/House advances $1.9 trillion relief bill
House advances $1.9 trillion relief bill

House advances $1.9 trillion relief bill

Seniors and first responders wait in line to receive a COVID-19 vaccine at the Lakes Regional Library on December 30, 2020 in Fort Myers, Florida.

Octavio Jones | Getty Images

The House on Monday moved forward with its $1.9 trillion coronavirus relief package, setting the stage for passage later this week.

The chamber’s Budget Committee advanced the bill in a 19-16 vote as Democrats rush to beat a March 14 deadline to extend key unemployment programs. The party is trying to pass the proposal through budget reconciliation, which allows it to get through the evenly split Senate without Republican support.

The bill’s main provisions include:

  • A $400 per week unemployment insurance supplement through Aug. 29
  • The extension of pandemic-era programs expanding jobless benefits to gig workers and self-employed people and increasing the number of weeks individuals can receive payments through Aug. 29
  • $1,400 direct payments for individuals making up to $75,000, and couples earning up to $150,000, which phase out at $100,000 and $200,000 in income, respectively
  • Relief to households of up to $3,600 per child over a year
  • A gradual federal minimum wage increase to $15 an hour by 2025
  • $20 billion for a national Covid-19 vaccination program
  • $170 billion to help K-12 schools and higher education institutions reopen and provide aid to students
  • $350 billion in support for state, local and tribal governments

The bill will move through the House Rules Committee before heading to the House floor, where Democrats led by House Speaker Nancy Pelosi, D-Calif., are hoping to pass it as soon as this weekend.

Democrats say they aim to streamline Covid-19 vaccine distribution and buoy the more than 18 million people receiving unemployment benefits in the United States. Party leaders have argued they cannot afford to inject too little money into the federal response as the country tries to recapture some sense of normalcy.

“Without additional resources, we will never get where we need to be,” said House Budget Committee Chairman John Yarmuth, D-Ky., at the start of the markup hearing Monday afternoon.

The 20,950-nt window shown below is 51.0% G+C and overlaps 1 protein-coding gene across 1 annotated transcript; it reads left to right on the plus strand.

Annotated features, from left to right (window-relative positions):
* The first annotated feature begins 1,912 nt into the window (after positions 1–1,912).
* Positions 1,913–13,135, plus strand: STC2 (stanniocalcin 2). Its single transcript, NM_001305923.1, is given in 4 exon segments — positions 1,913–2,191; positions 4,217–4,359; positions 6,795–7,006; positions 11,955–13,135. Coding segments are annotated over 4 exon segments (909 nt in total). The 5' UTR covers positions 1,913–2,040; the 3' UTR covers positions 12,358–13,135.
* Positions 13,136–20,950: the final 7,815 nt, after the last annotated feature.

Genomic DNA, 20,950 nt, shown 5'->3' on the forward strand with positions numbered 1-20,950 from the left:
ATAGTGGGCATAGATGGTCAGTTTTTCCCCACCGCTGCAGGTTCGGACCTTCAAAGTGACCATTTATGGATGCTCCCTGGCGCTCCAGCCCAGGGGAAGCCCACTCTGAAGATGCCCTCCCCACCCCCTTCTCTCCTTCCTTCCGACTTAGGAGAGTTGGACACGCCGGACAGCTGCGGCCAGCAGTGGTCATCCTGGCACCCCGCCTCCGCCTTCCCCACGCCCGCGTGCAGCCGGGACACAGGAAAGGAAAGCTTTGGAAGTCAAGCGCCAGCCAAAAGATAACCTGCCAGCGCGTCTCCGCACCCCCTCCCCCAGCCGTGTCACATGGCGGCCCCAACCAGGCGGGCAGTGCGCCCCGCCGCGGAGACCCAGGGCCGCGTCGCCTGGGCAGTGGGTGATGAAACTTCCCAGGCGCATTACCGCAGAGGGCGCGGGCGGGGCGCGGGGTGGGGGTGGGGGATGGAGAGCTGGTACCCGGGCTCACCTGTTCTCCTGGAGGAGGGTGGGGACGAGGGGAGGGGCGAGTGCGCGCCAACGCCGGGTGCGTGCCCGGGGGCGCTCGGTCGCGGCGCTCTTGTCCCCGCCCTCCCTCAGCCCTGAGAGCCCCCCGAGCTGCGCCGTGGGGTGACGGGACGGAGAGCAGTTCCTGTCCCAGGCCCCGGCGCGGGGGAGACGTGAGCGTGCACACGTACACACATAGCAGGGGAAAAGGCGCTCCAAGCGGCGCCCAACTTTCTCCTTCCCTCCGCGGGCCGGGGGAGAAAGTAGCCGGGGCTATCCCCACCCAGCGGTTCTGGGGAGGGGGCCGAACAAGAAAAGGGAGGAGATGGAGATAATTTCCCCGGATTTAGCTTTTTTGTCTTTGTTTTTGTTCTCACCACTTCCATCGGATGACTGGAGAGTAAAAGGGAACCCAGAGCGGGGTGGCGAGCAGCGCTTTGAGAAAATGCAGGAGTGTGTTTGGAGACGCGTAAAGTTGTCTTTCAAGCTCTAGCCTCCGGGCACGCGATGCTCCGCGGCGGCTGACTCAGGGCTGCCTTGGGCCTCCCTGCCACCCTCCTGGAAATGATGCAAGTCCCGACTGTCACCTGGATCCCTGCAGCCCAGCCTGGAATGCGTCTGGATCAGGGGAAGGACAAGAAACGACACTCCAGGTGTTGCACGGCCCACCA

“We aren’t going to wait. We are going to pass this legislation and we are going to turn this pandemic and economic crisis around,” Yarmuth said.

Many Republicans have supported funding to boost the vaccination effort but questioned the need for another massive relief package.

“This is the wrong plan at the wrong time and for all the wrong reasons,” Rep. Jason Smith of Missouri, the top Republican on the Budget panel, said in the hearing.

Smith noted that some of the money included in the bill is not set to be spent until the following fiscal year. He also questioned why some stimulus money from the prior aid bills remains unspent.

Smith attempted to postpone the vote pending an accounting of the already-passed stimulus spending, while insisting, “I’m not trying to kill your legislation.” The committee voted down that proposal.

President Joe Biden has said he would rather pass a bill now without any GOP support than negotiate for weeks and agree to a smaller plan backed by Republicans.

“Critics say the plan is too big,” Biden said earlier Monday afternoon. “Let me ask them a rhetorical question: What would you have me cut? What would you leave out?”

The president added that he is willing to hear proposals about how to make the plan “better and cheaper.”

“But we have to make clear who we’re helping and who it would hurt,” Biden said.

Congress’ failure to renew pandemic-era unemployment programs — from when they expired last summer until lawmakers passed another relief bill in December — contributed to millions of Americans falling into poverty.

The bill the House passes may not be the one that eventually becomes law. The Senate parliamentarian still has to determine whether the chamber can pass the minimum wage increase in a reconciliation bill.

Democratic Sens. Joe Manchin of West Virginia and Kyrsten Sinema of Arizona have both signaled they could oppose the pay increase if it is allowed in the Senate proposal.

This story is developing. Please check back for updates.

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